KIPs are significantly harder to aim from a distance than metal bullets. There’s little available scholarship on the effects of rubber bullets, but researchers as far back as the 1970s warned of their inaccuracy. “Unlike a traditional bullet, KIPs tend to be oddly shaped or large, which causes tumbling rather than direct forward movement,” according to a 2016 report on the health consequences of crowd-control weapons coauthored by Haar and published by Physicians for Human Rights and the International Network of Civil Liberties Organizations. “Put simply, while losing speed (to lessen the risk of penetrating injury) KIPs often also lose accuracy.” At close range, the same research found, KIPs “are likely to be lethal.”
A separate study published in 2002 looked at outcomes for 151 people struck by rubber bullets used by Israeli police forces during protests in 2000. Israeli researchers who conducted the work similarly found that the “inaccuracy of rubber bullets and improper aiming” resulted in “severe injury and death in a substantial number of people.” Three people died as a result of their injuries, while a number of others suffered serious complications such as blindness. The researchers concluded that “this ammunition should therefore not be considered a safe method of crowd control.”
Tear gas is dangerous as well, an indiscriminate weapon that impacts everyone nearby, including children, the elderly, and those with chronic conditions. It’s also not technically a gas; instead, metal canisters release powders that disperse through the air as a mist. There are several varieties, but all target one of two pain receptors, irritating sensitive tissues in the eyes, nose, mouth, and lungs. The chemicals cause victims to become disoriented, and are often used to clear out crowds.
The US Centers for Disease Control and Prevention notes that “riot agents” like tear gas can cause blurred vision, difficulty swallowing, skin burns, nausea, vomiting, and more. Prolonged exposure can lead to more serious symptoms, including blindness and respiratory failure, possibly resulting in death. A video from Monday in Philadelphia shows cops deploying tear gas on demonstrators trapped on the side of a road, screaming and apparently unable to safely flee.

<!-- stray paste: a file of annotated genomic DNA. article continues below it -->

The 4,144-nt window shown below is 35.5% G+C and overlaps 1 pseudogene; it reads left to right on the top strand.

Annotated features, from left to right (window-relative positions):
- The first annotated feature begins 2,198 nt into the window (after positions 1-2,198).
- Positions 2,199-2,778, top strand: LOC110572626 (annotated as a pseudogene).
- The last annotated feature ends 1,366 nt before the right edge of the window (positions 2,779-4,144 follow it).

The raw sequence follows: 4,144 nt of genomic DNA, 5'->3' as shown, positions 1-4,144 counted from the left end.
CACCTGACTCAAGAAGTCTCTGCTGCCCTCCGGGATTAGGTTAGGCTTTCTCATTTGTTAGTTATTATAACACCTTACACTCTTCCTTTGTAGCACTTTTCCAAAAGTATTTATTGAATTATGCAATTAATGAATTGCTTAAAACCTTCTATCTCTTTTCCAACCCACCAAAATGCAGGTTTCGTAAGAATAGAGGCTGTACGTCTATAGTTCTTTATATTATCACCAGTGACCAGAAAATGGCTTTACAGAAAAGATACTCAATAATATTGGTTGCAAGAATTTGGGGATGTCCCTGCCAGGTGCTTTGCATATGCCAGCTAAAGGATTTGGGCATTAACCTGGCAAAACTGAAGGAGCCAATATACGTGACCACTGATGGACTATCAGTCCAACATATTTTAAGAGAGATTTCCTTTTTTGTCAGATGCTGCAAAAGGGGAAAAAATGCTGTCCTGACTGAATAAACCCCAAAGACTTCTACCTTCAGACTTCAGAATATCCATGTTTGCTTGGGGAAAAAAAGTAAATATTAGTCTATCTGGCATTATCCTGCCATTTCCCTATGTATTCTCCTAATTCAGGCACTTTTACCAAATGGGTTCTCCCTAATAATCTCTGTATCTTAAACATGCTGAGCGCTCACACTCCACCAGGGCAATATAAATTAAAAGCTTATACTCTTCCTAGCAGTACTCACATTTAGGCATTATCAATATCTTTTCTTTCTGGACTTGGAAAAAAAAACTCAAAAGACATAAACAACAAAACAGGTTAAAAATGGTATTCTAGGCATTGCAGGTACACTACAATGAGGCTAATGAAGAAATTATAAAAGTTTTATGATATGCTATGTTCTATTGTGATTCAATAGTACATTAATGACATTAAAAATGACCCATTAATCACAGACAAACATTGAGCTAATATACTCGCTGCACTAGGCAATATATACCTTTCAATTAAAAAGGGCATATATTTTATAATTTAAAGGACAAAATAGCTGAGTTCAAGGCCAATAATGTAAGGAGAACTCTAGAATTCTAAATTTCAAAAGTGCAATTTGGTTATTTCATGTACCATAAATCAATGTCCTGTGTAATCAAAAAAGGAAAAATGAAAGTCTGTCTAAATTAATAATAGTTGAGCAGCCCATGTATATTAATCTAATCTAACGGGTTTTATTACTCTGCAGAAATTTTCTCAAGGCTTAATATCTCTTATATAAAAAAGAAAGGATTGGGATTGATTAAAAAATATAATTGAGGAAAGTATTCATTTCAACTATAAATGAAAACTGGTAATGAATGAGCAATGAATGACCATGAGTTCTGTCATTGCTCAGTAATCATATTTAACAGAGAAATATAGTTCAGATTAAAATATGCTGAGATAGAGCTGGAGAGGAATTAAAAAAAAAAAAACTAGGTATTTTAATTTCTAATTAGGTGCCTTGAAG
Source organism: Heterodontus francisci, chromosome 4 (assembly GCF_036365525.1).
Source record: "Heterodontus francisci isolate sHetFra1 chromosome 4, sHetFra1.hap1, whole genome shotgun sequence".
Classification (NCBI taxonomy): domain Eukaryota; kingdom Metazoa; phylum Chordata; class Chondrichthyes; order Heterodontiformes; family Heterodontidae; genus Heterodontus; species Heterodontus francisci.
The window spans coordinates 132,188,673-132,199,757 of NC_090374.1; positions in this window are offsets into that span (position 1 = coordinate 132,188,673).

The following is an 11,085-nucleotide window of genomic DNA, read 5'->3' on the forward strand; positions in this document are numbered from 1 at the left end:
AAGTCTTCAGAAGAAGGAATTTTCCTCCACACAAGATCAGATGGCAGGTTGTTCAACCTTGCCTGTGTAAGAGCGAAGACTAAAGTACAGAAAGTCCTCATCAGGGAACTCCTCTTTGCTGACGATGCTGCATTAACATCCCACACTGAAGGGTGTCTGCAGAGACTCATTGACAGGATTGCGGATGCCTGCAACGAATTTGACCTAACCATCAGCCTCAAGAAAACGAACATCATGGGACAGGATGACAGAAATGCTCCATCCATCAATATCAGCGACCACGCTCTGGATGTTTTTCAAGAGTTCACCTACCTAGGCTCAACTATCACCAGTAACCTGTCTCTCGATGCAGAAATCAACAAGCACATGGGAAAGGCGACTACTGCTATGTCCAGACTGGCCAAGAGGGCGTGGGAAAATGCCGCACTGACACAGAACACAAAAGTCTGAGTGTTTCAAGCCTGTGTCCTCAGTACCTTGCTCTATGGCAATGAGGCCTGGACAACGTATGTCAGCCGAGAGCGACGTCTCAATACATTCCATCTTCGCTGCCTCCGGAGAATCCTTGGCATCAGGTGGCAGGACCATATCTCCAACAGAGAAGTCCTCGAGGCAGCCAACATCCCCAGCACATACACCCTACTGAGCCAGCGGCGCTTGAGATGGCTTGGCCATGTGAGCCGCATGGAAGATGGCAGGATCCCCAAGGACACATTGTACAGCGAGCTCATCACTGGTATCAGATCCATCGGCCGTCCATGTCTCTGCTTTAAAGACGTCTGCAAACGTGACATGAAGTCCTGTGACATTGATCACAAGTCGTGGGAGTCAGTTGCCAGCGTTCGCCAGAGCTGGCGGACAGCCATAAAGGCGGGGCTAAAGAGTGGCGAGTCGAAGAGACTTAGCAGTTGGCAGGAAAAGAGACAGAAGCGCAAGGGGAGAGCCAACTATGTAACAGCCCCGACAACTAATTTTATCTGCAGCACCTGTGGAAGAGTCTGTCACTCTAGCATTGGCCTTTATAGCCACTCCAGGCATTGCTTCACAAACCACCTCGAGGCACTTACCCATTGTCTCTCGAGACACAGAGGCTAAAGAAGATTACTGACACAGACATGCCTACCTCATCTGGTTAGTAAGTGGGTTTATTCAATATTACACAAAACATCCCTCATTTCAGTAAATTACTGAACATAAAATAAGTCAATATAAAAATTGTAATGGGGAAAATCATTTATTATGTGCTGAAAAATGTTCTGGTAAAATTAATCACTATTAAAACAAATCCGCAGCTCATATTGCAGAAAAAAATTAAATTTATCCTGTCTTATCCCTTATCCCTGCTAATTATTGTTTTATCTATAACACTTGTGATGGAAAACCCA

During the coronavirus pandemic, the use of tear gas may be particularly disastrous. When victims are hit with the weapon, it causes fits of coughing and sneezing—a potentially potent recipe for spreading the virus, though there’s no data yet connecting the protests to spikes in cases of Covid-19.
In addition to risk from tear gas itself, there are the metal, aerosolized canisters it comes in. Balin Brake, a 21 year-old protester in Indiana, lost an eye during a protest over the weekend, where he says he was struck in the head by a tear gas canister. The disorientation and panic that comes with tear gas can also cause stampedes, as happened in a Venezuelan night club in 2018, where 17 people died.
Like other chemical weapons, tear gas was banned in almost every country for use in warfare under the Chemical Weapons Convention treaty ratified in 1997, but it’s still commonly used in many places to control crowds, and not only at protests. In 2018, civil rights groups condemned US Border Patrol agents for using tear gas on a group of unarmed migrants, including children.
Haar says scrutinizing the weapons that police are using to control protesters shouldn’t distract from why the demonstrations are happening in the first place. Excessive use of crowd-control weapons is ultimately a symptom of the very issue that has driven thousands into the streets: unaccountable police violence, especially toward black people. “The protesters are protesting police violence, and that’s really the focus here,” says Haar. “I hope that the attention stays on that.”